Myths and Legends of Ancient Greece and Rome
Page: 169Odysseus charged Telemachus to keep his return a secret, and concerted with him a plan whereby they might rid themselves of the detested suitors. In order to carry it into effect Telemachus was to induce his mother to promise her hand to the one who could conquer in shooting with the famous bow of Odysseus, which the hero had left behind when he went to Troy, deeming it too precious a treasure to be taken with him. Odysseus now resumed his beggar's dress and appearance and accompanied his son to the palace, before the door of which lay his faithful dog Argo, who, though worn and feeble with age and neglect, instantly recognized his master. In his delight the poor animal made a last effort to welcome him; but his strength was exhausted, and he expired at his feet.
When Odysseus entered his ancestral halls he was mocked and reviled by the riotous suitors, and Antinous, the most shameless of them all, ridiculed his abject appearance, and insolently bade him depart; but Penelope hearing of their cruel conduct, was touched with compassion, and desired her maidens to bring the poor mendicant into her presence. She spoke kindly to him, inquiring who he was and whence he came. He told her that he was the brother of the king of Crete, in whose palace he had seen Odysseus, who was about starting for Ithaca, and had declared his intention of arriving there before the year was out. The queen, overjoyed at the happy tidings, ordered her maidens to prepare a bed for the stranger, and to treat him as an honoured guest. She then desired the old nurse Euryclea to provide him with suitable raiment and to attend to all his wants.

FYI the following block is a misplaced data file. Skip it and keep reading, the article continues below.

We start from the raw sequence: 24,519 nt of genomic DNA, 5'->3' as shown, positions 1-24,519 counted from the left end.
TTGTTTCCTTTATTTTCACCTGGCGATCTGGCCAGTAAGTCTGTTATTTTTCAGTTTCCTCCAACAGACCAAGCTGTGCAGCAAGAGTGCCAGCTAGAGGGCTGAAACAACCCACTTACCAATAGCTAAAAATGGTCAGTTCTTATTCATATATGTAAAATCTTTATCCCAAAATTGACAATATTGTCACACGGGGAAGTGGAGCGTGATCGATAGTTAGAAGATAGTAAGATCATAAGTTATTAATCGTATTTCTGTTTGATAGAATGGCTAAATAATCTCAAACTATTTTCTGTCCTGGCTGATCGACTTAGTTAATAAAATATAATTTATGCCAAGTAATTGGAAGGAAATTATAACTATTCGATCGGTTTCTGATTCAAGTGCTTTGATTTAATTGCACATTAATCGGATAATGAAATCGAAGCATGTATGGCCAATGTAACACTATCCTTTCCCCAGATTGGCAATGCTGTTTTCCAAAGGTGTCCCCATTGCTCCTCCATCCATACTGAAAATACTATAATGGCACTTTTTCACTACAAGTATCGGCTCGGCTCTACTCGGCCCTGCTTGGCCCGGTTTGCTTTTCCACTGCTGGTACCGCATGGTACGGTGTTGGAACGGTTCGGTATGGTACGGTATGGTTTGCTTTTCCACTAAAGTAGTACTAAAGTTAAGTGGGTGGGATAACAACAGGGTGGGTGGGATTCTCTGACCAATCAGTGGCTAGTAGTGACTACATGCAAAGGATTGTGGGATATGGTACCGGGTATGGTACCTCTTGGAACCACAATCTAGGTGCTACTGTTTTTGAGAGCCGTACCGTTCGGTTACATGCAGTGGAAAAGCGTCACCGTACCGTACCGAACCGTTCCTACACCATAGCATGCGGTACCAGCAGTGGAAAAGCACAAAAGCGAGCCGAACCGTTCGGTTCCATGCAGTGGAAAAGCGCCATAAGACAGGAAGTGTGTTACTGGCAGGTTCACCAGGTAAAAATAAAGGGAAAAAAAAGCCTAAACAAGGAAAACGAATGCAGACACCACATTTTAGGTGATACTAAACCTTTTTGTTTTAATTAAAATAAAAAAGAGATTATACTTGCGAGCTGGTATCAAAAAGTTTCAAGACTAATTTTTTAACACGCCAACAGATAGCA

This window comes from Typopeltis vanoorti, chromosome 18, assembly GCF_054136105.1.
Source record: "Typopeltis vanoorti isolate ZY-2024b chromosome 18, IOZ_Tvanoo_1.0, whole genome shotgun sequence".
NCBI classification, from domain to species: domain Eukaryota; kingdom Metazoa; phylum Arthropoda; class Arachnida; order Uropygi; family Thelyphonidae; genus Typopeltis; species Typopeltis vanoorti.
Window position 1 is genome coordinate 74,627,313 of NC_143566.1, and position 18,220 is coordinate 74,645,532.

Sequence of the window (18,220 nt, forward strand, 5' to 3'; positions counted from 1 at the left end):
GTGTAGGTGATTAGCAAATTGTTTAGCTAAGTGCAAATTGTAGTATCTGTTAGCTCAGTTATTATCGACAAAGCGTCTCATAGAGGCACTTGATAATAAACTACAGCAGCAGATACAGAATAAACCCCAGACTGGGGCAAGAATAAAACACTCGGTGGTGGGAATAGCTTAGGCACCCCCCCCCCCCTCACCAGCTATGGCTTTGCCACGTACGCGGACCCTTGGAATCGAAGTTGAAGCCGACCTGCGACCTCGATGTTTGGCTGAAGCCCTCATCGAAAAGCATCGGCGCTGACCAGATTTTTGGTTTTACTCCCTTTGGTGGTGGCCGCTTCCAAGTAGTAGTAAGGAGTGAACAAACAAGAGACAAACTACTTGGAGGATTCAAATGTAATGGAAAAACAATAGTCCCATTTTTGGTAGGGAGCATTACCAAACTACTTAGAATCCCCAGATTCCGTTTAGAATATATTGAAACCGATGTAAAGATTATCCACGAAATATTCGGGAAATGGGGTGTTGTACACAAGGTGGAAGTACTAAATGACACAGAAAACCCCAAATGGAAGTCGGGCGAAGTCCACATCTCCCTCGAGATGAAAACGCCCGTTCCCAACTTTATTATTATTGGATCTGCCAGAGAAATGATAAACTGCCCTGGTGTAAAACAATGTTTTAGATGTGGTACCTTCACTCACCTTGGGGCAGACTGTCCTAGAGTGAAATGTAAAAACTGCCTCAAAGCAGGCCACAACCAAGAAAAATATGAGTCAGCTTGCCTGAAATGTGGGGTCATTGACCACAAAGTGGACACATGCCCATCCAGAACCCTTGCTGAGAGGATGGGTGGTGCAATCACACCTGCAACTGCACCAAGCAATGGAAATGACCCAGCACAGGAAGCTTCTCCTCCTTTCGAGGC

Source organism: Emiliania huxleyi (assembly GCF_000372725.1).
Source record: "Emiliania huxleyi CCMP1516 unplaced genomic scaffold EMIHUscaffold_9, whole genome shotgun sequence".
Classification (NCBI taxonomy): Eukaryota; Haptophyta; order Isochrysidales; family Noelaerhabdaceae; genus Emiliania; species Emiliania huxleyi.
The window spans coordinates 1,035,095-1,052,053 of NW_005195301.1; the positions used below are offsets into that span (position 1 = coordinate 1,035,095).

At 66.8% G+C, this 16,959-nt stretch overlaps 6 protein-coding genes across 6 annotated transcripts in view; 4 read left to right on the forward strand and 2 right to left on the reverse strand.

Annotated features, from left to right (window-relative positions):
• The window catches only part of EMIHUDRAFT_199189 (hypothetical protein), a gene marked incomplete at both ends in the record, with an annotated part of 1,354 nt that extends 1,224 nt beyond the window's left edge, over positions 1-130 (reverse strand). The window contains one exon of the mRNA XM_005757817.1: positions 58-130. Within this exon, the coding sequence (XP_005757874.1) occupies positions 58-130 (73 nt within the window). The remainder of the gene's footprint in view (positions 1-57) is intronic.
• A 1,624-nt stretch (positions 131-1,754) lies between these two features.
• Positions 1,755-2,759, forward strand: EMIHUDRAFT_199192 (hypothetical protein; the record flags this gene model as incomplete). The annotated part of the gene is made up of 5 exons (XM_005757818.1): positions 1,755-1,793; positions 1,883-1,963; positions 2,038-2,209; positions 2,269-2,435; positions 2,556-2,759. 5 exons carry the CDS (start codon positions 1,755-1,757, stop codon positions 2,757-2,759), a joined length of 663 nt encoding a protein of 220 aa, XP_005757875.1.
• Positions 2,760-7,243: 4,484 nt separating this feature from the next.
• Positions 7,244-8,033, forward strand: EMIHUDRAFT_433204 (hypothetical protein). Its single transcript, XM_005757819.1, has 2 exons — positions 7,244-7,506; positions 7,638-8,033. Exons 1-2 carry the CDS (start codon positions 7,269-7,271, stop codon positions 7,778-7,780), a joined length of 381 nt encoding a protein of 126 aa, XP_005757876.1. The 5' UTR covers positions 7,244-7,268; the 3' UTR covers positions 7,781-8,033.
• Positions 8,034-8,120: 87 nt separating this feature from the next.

As the old servant was bathing his feet her eyes fell upon a scar which Odysseus had received in his youth from the tusks of a wild boar; and instantly recognizing the beloved master whom she had nursed as a babe, she would have cried aloud in her joy, but the hero placing his hand upon her mouth, implored her not to betray him.
The next day was a festival of Apollo, and the suitors in honour of the occasion feasted with more than their accustomed revelry. After the banquet was over Penelope, taking down the great bow of Odysseus from its place, entered the hall and declared that whosoever of her lovers could bend it and send an arrow through twelve rings (a feat which she had often seen Odysseus perform) should be chosen by her as her husband.
All the suitors tried their skill, but in vain; not one possessed the strength required to draw the bow. Odysseus now stepped forward and asked permission to be allowed to try, but the haughty nobles mocked at his audacity, and would not have permitted it had not Telemachus interfered. The pretended beggar took up the bow, and with the greatest ease sent an arrow whizzing through the rings; then turning to Antinous, who was just raising a goblet of wine to his lips, he pierced him to the heart. At this the suitors sprang to their feet and looked round for their arms; but in obedience to the instructions of Odysseus Telemachus had previously removed them. He and his father now attacked the riotous revellers, and after a desperate encounter not one of the whole crew remained alive.